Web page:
Pick Our Brain - December 2009
How did the El Niño and La Niña climate phenomena get their names? Are there other climate systems important to California water and ecosystems?
El Niño translates as “the little boy” or “the Christ child” in Spanish. The name was given to unusually warm water in the eastern tropical Pacific by fishermen off the coast of South America. The tendency of the phenomenon to arrive around Christmas was the origin of the name. This climate phenomenon is now understood to have global implications that extend far from the western coast of South America. The flip side of the El Niño phenomenon is a cooling of the waters in the eastern tropical Pacific. Early on this was called an “anti-El Niño,” but the literal translation of “anti-Christ” made the preferred name become La Niña or “the little girl.” La Niña too has global weather affects. In California, El Niño generally produces wetter winter and spring conditions and La Niña brings drier winter and spring conditions, particularly in southern California.
There are other sources of climate variability that are important to California. The Pacific Decadal Oscillation (PDO) is a measure of temperature variability in the north Pacific with variations in the northeast Pacific particularly important to the strength of salmon runs in northern California, the Pacific Northwest, and Alaska. This climate system generally operates at longer time periods than El Niño and La Niña and has effects on the time scale of decades as the name suggests. Another new identified pattern of climate variability is the North Pacific Gyre Oscillation (NPGO). This system appears to have a significant effect on the salinity, nutrients, and algae of coastal California. The fluctuations reflect changes in the intensity of circulations in the North Pacific gyre. Recent research has shown a strong link between the status of NPGO and fish and crab populations in San Francisco Bay.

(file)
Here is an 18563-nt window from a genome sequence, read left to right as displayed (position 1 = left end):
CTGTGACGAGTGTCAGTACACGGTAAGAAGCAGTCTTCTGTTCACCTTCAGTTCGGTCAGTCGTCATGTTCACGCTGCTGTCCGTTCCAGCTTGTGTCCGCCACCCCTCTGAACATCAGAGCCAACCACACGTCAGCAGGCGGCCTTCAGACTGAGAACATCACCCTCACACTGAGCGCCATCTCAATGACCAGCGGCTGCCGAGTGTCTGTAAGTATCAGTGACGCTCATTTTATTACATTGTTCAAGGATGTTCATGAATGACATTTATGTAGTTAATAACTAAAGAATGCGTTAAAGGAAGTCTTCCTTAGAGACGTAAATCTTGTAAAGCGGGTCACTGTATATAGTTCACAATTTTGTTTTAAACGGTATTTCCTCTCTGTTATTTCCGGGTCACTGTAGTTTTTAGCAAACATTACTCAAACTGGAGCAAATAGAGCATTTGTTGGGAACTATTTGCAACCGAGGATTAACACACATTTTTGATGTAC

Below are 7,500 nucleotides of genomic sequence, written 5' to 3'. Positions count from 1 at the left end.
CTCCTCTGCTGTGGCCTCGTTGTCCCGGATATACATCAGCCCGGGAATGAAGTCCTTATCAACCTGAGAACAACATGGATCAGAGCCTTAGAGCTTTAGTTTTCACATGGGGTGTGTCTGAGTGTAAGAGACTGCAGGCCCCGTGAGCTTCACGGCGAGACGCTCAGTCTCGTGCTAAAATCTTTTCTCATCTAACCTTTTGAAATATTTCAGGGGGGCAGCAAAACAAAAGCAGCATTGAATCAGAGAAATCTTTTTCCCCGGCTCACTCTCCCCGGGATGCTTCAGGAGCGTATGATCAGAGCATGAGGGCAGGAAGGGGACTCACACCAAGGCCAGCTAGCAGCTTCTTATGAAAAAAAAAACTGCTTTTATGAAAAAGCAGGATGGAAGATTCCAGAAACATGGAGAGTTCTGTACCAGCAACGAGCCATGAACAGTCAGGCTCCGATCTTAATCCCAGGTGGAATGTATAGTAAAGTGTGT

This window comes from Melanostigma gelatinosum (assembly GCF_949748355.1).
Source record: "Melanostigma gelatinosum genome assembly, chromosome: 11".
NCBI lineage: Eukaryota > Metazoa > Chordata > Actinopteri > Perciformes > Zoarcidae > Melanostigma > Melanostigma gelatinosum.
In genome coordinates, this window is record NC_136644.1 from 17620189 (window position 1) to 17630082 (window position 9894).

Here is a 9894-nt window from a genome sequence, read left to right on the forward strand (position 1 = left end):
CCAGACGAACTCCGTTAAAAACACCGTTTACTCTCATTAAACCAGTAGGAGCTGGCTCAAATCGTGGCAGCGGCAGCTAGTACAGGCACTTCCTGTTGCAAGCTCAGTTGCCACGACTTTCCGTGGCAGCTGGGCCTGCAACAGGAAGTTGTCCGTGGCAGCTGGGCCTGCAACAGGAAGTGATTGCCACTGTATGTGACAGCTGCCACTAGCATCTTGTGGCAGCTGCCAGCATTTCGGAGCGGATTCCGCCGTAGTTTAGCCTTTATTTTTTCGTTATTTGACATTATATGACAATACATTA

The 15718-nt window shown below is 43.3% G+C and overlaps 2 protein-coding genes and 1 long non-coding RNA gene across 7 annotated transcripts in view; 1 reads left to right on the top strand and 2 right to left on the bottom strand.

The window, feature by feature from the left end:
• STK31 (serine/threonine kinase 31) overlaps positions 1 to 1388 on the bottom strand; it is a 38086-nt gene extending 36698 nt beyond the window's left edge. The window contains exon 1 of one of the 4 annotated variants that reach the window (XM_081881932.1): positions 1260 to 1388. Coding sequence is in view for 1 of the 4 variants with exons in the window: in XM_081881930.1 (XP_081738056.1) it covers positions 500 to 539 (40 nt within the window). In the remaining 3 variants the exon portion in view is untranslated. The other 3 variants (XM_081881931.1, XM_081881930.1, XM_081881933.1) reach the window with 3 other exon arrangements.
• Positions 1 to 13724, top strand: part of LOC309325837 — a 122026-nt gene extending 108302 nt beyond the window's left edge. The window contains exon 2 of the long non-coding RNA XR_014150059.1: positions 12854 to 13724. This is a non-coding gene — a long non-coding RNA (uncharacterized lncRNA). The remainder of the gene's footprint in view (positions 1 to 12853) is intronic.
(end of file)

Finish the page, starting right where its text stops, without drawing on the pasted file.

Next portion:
Changing climate patterns in the Pacific Ocean have clear effects on California precipitation and our aquatic ecosystems. Tracking these climate systems has become an important tool in forecasting seasonal weather conditions and the population dynamics of many of our fish, birds, and marine mammals.
Sea surface temperatures in the Southern Pacific - graphic courtesy of NOAA